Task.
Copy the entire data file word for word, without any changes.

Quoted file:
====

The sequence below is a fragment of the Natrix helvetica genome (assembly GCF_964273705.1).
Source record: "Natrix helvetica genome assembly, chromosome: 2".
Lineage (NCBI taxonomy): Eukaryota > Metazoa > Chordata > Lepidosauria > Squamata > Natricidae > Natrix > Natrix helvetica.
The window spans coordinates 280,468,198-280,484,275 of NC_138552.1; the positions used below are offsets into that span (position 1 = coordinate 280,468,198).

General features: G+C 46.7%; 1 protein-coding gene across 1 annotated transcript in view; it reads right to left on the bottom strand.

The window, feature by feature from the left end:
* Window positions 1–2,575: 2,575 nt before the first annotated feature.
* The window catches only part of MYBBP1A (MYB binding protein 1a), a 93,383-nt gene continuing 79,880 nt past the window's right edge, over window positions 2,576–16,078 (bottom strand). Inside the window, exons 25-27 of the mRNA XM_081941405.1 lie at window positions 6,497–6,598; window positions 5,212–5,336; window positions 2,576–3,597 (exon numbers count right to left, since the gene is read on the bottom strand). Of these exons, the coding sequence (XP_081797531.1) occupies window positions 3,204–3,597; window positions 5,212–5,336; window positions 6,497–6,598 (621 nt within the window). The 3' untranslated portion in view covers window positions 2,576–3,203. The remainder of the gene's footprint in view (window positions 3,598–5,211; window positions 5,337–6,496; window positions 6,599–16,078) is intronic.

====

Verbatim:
The sequence below is a fragment of the Natrix helvetica genome (assembly GCF_964273705.1).
Source record: "Natrix helvetica genome assembly, chromosome: 2".
Lineage (NCBI taxonomy): Eukaryota > Metazoa > Chordata > Lepidosauria > Squamata > Natricidae > Natrix > Natrix helvetica.
The window spans coordinates 280,468,198-280,484,275 of NC_138552.1; the positions used below are offsets into that span (position 1 = coordinate 280,468,198).

General features: G+C 46.7%; 1 protein-coding gene across 1 annotated transcript in view; it reads right to left on the bottom strand.

The window, feature by feature from the left end:
* Window positions 1–2,575: 2,575 nt before the first annotated feature.
* The window catches only part of MYBBP1A (MYB binding protein 1a), a 93,383-nt gene continuing 79,880 nt past the window's right edge, over window positions 2,576–16,078 (bottom strand). Inside the window, exons 25-27 of the mRNA XM_081941405.1 lie at window positions 6,497–6,598; window positions 5,212–5,336; window positions 2,576–3,597 (exon numbers count right to left, since the gene is read on the bottom strand). Of these exons, the coding sequence (XP_081797531.1) occupies window positions 3,204–3,597; window positions 5,212–5,336; window positions 6,497–6,598 (621 nt within the window). The 3' untranslated portion in view covers window positions 2,576–3,203. The remainder of the gene's footprint in view (window positions 3,598–5,211; window positions 5,337–6,496; window positions 6,599–16,078) is intronic.